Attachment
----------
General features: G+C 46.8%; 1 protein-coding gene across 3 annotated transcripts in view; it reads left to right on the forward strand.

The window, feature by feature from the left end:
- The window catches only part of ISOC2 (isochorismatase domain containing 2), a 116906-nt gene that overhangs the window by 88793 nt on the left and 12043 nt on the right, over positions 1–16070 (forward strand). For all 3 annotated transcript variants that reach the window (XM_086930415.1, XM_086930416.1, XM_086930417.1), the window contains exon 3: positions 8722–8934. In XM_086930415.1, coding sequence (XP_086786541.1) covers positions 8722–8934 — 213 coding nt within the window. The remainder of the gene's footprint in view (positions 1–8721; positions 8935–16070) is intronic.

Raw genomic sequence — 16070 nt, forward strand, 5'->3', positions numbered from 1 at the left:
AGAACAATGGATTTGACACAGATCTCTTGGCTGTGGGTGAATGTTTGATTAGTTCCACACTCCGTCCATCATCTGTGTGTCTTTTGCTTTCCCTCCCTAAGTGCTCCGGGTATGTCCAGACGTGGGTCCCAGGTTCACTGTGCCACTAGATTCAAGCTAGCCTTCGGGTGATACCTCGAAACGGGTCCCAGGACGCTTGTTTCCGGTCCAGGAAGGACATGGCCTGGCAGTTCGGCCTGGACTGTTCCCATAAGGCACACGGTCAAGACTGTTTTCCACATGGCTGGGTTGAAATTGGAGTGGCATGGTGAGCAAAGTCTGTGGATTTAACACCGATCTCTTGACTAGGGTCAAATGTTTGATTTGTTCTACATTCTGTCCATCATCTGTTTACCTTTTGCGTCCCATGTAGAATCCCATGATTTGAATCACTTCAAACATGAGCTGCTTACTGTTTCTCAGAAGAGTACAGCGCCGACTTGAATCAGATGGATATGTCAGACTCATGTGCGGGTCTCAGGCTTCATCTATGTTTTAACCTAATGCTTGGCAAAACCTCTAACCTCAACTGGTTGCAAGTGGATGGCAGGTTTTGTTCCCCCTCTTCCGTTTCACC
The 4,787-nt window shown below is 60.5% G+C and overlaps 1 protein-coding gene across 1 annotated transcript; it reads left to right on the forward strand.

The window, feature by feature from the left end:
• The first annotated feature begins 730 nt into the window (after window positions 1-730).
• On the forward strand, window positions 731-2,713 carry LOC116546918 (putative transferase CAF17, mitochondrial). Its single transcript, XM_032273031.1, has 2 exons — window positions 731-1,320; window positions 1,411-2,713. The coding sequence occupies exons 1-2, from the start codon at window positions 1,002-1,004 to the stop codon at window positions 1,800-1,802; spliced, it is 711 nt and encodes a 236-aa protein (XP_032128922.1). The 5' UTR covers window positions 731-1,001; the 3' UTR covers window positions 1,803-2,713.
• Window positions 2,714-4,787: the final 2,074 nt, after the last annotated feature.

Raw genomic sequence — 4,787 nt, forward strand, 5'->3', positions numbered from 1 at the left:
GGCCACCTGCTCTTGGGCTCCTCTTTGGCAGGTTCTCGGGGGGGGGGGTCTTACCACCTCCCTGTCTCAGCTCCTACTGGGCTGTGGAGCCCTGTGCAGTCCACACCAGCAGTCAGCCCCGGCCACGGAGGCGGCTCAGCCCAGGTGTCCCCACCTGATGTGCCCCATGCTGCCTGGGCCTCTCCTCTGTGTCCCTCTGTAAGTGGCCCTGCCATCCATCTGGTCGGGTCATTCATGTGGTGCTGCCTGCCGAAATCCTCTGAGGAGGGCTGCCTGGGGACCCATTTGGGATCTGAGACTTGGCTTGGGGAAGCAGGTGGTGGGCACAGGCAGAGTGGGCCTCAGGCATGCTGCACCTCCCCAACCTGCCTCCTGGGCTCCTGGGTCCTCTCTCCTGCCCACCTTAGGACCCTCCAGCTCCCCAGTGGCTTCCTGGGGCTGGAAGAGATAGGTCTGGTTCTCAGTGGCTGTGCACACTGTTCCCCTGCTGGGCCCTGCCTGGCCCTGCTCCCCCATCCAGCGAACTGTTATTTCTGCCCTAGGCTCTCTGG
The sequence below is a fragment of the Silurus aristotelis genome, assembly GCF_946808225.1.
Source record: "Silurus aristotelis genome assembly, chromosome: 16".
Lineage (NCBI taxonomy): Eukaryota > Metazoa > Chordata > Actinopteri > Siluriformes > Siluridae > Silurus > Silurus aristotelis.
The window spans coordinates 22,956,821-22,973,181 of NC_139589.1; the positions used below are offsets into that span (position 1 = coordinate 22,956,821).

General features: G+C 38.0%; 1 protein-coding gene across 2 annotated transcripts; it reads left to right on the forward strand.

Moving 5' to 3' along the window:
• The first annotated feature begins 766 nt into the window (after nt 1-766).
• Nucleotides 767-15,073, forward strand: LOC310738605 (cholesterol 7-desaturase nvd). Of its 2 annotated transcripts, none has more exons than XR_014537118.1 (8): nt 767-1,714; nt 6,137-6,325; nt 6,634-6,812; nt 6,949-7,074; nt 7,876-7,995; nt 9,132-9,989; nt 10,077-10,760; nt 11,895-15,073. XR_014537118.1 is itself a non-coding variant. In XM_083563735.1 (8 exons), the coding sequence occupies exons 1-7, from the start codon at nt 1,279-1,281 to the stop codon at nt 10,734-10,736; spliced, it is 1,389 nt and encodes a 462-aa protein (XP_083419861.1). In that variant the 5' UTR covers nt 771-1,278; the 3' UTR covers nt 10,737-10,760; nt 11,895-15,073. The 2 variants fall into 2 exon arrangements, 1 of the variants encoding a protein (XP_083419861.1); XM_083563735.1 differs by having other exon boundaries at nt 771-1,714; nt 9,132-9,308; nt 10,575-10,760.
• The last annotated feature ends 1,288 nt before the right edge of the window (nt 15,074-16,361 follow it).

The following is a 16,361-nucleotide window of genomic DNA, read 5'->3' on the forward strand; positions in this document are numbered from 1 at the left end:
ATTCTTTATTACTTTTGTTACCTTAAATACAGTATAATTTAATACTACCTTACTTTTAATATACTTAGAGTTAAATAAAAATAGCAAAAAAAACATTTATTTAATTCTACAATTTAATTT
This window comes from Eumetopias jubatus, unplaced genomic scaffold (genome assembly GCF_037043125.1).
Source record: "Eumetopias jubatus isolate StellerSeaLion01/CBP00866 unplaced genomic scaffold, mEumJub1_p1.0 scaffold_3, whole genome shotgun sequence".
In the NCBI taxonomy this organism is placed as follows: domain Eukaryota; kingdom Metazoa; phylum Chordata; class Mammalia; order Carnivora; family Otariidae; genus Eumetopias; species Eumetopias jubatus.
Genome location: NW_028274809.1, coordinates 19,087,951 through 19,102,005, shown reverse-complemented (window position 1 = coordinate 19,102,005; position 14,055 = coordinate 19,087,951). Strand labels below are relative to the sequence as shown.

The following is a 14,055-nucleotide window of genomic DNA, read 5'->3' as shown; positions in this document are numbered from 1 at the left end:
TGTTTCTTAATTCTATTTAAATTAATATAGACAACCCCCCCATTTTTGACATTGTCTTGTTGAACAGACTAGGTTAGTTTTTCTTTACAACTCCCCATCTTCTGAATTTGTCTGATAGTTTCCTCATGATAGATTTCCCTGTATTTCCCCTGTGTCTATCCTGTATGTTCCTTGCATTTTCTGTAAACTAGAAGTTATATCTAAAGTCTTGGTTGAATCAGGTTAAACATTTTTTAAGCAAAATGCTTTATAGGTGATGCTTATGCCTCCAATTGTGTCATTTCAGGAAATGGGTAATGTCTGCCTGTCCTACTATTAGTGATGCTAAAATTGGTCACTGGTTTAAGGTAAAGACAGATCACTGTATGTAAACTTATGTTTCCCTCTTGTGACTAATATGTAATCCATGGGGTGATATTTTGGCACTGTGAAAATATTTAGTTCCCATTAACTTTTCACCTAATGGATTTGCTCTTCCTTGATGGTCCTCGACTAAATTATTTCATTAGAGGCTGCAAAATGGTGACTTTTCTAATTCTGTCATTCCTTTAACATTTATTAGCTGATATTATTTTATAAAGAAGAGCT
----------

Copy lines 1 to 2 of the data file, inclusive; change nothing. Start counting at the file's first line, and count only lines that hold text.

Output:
General features: G+C 46.8%; 1 protein-coding gene across 3 annotated transcripts in view; it reads left to right on the forward strand.

The window, feature by feature from the left end: